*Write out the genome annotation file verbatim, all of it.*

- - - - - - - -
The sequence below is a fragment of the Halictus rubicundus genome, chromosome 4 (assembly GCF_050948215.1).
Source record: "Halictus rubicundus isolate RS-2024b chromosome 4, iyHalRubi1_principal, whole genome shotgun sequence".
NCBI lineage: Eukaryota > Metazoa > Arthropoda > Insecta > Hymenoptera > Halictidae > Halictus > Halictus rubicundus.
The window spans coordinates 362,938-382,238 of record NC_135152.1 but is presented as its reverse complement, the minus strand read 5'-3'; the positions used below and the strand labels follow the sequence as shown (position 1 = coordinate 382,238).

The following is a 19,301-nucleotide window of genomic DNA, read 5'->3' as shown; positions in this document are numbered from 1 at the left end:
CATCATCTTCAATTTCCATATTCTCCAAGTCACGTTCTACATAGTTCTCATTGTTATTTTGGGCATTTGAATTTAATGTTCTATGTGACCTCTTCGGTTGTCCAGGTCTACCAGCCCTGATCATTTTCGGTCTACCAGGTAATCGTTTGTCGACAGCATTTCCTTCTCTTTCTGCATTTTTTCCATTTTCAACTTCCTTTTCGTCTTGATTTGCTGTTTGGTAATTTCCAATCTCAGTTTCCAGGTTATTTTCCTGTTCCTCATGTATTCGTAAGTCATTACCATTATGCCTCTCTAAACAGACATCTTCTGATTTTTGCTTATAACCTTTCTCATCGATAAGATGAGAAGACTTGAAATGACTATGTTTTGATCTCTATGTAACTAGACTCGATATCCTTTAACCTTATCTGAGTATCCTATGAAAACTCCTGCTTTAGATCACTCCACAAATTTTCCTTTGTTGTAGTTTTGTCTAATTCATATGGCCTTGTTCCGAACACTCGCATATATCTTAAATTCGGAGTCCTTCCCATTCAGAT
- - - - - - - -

The sequence below is a fragment of the Halictus rubicundus genome, chromosome 4 (assembly GCF_050948215.1).
Source record: "Halictus rubicundus isolate RS-2024b chromosome 4, iyHalRubi1_principal, whole genome shotgun sequence".
NCBI lineage: Eukaryota > Metazoa > Arthropoda > Insecta > Hymenoptera > Halictidae > Halictus > Halictus rubicundus.
The window spans coordinates 362,938-382,238 of record NC_135152.1 but is presented as its reverse complement, the minus strand read 5'-3'; the positions used below and the strand labels follow the sequence as shown (position 1 = coordinate 382,238).

The following is a 19,301-nucleotide window of genomic DNA, read 5'->3' as shown; positions in this document are numbered from 1 at the left end:
CATCATCTTCAATTTCCATATTCTCCAAGTCACGTTCTACATAGTTCTCATTGTTATTTTGGGCATTTGAATTTAATGTTCTATGTGACCTCTTCGGTTGTCCAGGTCTACCAGCCCTGATCATTTTCGGTCTACCAGGTAATCGTTTGTCGACAGCATTTCCTTCTCTTTCTGCATTTTTTCCATTTTCAACTTCCTTTTCGTCTTGATTTGCTGTTTGGTAATTTCCAATCTCAGTTTCCAGGTTATTTTCCTGTTCCTCATGTATTCGTAAGTCATTACCATTATGCCTCTCTAAACAGACATCTTCTGATTTTTGCTTATAACCTTTCTCATCGATAAGATGAGAAGACTTGAAATGACTATGTTTTGATCTCTATGTAACTAGACTCGATATCCTTTAACCTTATCTGAGTATCCTATGAAAACTCCTGCTTTAGATCACTCCACAAATTTTCCTTTGTTGTAGTTTTGTCTAATTCATATGGCCTTGTTCCGAACACTCGCATATATCTTAAATTCGGAGTCCTTCCCATTCAGAT